I'm still big on "web surfing" and prefer bouncing around from site to site to RSS feed readers and customized home pages like MyYahoo.
However, as information online continues to explode and as blog content replaces website content as the freshest and most interesting stuff online, I think we'll all be moving to a more structured environment for pulling in information. This won't stop our surfing but it will tend to reduce the time surfing and increase the focus on topics of interest to us. Interestingly, this may mean we'll be less inclined to bump into "new" ideas. On the upside it may allow more in depth analysis as we refine the niche sources to the best of class in our areas of expertise/interest and learn to organize the information and data associations in more effective ways.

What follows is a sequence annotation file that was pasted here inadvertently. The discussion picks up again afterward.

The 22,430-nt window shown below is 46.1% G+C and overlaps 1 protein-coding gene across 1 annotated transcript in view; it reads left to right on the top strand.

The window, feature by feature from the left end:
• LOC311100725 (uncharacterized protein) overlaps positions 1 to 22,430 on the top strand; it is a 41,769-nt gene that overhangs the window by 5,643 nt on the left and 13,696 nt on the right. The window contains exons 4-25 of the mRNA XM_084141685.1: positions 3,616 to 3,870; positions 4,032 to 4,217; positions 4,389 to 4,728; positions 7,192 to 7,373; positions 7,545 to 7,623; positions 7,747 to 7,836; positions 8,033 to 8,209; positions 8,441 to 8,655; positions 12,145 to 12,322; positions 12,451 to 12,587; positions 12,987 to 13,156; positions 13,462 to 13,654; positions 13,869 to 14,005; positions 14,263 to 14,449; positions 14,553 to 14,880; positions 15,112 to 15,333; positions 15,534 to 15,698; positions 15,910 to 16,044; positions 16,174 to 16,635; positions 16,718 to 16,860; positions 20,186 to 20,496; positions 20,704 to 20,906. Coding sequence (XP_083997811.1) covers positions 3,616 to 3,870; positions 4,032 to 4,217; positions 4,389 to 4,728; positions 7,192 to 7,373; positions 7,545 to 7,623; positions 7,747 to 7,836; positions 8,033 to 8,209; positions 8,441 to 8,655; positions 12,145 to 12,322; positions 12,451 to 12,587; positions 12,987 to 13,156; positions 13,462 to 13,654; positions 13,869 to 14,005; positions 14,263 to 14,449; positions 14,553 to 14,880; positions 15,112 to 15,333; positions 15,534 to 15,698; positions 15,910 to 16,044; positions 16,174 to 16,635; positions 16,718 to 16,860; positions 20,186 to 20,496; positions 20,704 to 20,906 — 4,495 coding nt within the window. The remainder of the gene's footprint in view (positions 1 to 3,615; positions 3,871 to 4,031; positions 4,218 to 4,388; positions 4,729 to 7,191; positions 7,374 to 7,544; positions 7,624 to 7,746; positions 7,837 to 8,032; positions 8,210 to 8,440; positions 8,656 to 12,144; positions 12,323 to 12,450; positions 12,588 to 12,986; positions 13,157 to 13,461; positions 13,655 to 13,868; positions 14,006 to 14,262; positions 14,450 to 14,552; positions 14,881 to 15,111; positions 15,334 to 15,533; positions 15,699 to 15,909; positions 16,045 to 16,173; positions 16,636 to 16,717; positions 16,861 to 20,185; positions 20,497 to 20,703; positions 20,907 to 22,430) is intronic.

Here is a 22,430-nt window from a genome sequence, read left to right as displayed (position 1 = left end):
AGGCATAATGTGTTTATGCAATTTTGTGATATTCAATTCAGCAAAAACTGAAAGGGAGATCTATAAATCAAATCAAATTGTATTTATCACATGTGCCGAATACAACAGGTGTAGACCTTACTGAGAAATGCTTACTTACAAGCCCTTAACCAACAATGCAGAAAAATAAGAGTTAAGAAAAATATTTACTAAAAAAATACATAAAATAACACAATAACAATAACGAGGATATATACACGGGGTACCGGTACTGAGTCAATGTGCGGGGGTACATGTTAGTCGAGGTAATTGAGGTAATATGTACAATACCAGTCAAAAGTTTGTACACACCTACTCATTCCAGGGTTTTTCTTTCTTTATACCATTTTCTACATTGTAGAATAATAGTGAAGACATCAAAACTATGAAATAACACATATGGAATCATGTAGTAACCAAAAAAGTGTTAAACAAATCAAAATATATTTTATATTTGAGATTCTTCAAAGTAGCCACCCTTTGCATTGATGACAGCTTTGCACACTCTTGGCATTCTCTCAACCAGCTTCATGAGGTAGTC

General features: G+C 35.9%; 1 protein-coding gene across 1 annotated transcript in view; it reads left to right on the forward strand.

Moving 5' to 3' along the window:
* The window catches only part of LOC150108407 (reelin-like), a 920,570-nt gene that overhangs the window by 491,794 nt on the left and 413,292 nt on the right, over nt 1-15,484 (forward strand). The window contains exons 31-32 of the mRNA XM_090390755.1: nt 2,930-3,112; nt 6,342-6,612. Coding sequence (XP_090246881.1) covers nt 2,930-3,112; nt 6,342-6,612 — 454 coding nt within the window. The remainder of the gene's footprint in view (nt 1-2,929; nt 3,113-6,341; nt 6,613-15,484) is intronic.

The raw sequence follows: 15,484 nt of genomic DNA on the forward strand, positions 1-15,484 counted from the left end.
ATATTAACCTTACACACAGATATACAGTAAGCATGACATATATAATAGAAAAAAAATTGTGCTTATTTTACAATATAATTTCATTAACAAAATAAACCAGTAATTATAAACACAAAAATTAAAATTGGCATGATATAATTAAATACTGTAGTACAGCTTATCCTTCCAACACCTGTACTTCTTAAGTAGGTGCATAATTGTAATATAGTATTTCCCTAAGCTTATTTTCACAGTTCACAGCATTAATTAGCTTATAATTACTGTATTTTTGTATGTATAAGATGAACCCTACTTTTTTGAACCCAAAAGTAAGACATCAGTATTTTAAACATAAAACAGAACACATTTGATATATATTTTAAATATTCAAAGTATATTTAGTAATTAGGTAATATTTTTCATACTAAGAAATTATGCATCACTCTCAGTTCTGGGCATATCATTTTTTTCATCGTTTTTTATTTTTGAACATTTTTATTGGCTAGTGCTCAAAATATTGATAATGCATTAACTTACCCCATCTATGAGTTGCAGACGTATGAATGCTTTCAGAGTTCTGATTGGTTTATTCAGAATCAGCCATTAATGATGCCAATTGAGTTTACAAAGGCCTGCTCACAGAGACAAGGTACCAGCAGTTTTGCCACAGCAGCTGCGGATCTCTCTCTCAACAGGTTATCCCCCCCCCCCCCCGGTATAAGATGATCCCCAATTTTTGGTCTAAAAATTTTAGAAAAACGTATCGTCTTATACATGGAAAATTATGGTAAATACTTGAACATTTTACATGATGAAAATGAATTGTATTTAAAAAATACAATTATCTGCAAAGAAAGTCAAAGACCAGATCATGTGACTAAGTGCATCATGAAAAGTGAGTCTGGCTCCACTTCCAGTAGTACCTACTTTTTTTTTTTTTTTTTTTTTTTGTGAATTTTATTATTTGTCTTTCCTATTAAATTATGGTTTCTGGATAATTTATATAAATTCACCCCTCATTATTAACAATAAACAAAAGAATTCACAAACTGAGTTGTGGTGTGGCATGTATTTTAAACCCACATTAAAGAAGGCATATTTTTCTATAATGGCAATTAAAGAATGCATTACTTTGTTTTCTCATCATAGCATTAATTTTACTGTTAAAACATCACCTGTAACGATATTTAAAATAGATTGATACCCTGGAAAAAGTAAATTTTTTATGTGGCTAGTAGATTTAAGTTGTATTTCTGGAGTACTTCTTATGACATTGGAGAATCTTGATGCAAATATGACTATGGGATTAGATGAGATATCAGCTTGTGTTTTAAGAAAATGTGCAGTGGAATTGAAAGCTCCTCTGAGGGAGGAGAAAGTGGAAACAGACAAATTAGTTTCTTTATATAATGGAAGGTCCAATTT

I think these RSS vs Surfing developments may be more profound than most realize. At MIX06 it was clear that Microsoft was going to focus heavily on RSS feeds as a key online distribution tool. Yet it was striking to me how Bil Gates (who I respect) and MS in general seemed out of touch with the big news of Web 2.0. Tim O'Reilly and Tim Berners-Lee both are good at seeing the future and they seem to suggest there are profound changes in emphasis for the online world – a shift to community/collective intelligence/complex webs of interconnected dynamic data/ etc. This is not directly related to the future of surfing but will influence it greatly, and I think Web 2.0 may not be as compatible with "navigation via surfing" as the old web.